Friday, August 27, 2010

Hummingbird feeders run the gamut from simple and effective to works of art that match their feathered customers with their beauty, detail and color. Blown-glass hummingbird feeders are favored styles, with their bright, sparkling color and soft, curving lines.

These feeders are the synthesis of style and function. Parasol is a leading designer and manufacturer of glass hummingbird feeders. Their styles are among the most beautiful in the industry. Known for vintage style and delicate details, these hummingbird feeders can dress up any backyard or garden.

Many feature red crystal droplets that dangle from the feeder to attract hummers. You can create a breathtaking centerpiece in your garden by hanging one of Parasol's hummingbird chandeliers, or plant a unique version of a standard flower garden with their stake-mounted "blossoms."

History of hummingbird feeders

No one knows for certain how long people have been trying to attract hummingbirds to their gardens. Perhaps for as long as mankind has had an appreciation for beauty. The hummingbird has definitely been around for a long while. Fossilized humming bird remains recently found in Germany date back 30 million years! Today, hummingbirds only exist in the new world. With their lightning speed and jewel like iridescent feathers they have always captured man’s imagination. One of the mysterious geoglyphs, (huge pictures etched into the silt on the Nazca Plain of Peru), is a hummingbird. So vast that it is only visible from the air, this hummingbird dates back to 200BC -600AD and is surely the world’s largest hummingbird.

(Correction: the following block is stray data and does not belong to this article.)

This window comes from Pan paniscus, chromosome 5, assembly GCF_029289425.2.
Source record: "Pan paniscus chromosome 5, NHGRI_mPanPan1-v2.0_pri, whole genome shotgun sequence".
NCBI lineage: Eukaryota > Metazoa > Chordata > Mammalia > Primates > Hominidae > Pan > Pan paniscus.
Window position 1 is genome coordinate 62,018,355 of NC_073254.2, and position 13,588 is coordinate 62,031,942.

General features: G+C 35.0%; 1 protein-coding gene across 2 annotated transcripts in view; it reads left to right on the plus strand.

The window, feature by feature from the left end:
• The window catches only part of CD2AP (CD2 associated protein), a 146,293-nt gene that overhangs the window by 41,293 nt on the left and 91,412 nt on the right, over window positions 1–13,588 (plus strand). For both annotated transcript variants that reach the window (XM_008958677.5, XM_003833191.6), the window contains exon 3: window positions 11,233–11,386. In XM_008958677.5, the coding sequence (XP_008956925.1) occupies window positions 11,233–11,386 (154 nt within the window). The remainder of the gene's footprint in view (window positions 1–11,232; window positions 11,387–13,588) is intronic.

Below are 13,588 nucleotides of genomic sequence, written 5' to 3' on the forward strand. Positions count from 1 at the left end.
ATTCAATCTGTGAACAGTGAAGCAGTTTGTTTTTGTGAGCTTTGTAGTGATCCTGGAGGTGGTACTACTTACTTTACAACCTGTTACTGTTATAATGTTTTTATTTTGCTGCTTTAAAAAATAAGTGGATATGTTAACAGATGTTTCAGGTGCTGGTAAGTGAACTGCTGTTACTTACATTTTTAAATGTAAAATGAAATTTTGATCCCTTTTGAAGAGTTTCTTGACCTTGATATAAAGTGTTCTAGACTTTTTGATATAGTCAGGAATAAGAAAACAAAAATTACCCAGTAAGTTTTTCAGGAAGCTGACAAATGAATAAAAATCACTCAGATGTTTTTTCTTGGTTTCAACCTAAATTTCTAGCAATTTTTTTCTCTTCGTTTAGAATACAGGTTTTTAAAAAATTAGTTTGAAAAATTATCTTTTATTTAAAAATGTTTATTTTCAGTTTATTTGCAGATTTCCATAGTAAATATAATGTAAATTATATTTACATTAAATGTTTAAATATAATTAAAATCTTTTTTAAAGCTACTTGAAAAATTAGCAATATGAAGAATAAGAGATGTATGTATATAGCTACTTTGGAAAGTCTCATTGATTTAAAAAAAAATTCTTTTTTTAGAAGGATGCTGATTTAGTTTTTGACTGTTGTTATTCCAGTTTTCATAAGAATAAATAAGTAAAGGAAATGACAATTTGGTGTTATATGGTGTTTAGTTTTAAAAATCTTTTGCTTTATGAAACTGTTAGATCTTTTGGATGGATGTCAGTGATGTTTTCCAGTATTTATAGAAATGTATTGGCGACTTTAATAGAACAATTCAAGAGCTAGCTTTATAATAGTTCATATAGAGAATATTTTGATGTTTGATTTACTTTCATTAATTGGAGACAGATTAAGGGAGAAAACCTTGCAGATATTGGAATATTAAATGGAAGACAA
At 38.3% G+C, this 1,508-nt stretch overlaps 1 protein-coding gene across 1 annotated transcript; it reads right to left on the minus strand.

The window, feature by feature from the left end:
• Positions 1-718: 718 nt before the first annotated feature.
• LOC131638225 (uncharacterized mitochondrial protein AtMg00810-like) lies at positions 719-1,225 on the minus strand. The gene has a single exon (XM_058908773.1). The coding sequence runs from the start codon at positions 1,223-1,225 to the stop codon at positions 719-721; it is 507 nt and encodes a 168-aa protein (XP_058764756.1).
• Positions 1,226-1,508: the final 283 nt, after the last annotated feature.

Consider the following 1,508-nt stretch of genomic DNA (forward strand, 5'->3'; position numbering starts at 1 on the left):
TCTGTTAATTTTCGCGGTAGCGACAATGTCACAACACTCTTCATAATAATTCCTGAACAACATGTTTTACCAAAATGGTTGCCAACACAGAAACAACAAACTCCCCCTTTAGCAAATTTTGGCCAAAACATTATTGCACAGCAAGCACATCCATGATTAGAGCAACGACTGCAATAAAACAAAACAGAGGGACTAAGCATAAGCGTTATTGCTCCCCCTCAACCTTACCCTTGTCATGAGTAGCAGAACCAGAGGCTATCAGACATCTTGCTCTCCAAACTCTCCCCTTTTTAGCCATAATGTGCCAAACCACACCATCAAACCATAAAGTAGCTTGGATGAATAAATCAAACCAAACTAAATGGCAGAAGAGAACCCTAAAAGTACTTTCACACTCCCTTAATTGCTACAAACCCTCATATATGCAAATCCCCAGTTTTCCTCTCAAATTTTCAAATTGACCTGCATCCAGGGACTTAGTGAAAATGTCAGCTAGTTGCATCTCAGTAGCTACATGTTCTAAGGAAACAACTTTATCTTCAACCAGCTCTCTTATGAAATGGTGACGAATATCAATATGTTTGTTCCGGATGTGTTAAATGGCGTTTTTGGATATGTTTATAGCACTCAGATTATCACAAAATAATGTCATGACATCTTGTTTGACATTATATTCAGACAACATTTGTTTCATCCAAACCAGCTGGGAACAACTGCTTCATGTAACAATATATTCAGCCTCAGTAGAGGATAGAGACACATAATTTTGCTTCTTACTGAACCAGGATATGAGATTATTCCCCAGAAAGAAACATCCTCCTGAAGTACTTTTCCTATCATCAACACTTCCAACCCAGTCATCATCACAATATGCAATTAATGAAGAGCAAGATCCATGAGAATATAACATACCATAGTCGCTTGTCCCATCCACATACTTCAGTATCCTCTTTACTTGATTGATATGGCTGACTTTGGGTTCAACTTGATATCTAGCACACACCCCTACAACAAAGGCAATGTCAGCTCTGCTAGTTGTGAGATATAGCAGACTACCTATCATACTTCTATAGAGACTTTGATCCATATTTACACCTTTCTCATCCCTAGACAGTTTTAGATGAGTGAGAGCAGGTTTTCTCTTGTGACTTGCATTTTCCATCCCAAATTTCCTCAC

The first commercial hummingbird feeder was introduced in 1950 by the Audubon Novelty Company of Medina, New York. It was a glass tube type of feeder and immediately became popular in the U.S. It was designed by Laurence J. Webster of Boston, as a gift for his wife, who had read an article in a 1928 edition of The National Geographic Magazine. The story mentioned that it was possible to feed hummingbirds from a small glass bottle. Webster designed a feeder and had it produced by a glassblower at MIT. The August, 1947 edition of National Geographic Magazine featured an article by Harold Edgerton who, using his newly invented strobe flash, photographed hummingbirds at Webster’s feeder. The rest, as they say, is history. Considering Webster’s success, men should listen more closely to their wives!

Modern hummingbird feeders

During the 50 plus years that have followed the introduction of that first feeder, many styles and designs have come and gone. Today, feeders are usually made of ceramic, glass, plastic, or a combination of these materials. For the most part, they are divided into two types, bowl feeders and bottle feeders.

Here are some important considerations when selecting a hummingbird feeder;

  • Color is important. Red is the color of choice. Most of the flowers that are the hummingbird’s natural source of nectar are red, pink, or coral colored.

  • Select a feeder that offers the hummingbird a perch. While hummingbirds normally hover in front of a flower during feeding, they much prefer to rest as they feed. While they stay at an individual flower for mere seconds, gathering the little nectar that is there, they will stay at the feeder until they have drunk their fill. Treat them to a sit-down meal.

  • A feeder with a bottle reservoir protects the nectar from bacterial infection, contamination from insects and spoilage. This is important to protect the hummingbird’s health.

  • Select a feeder that is easy to disassemble, clean and refill. Maintaining a supply of fresh, clean nectar is vitally important to the well being of your hummingbirds.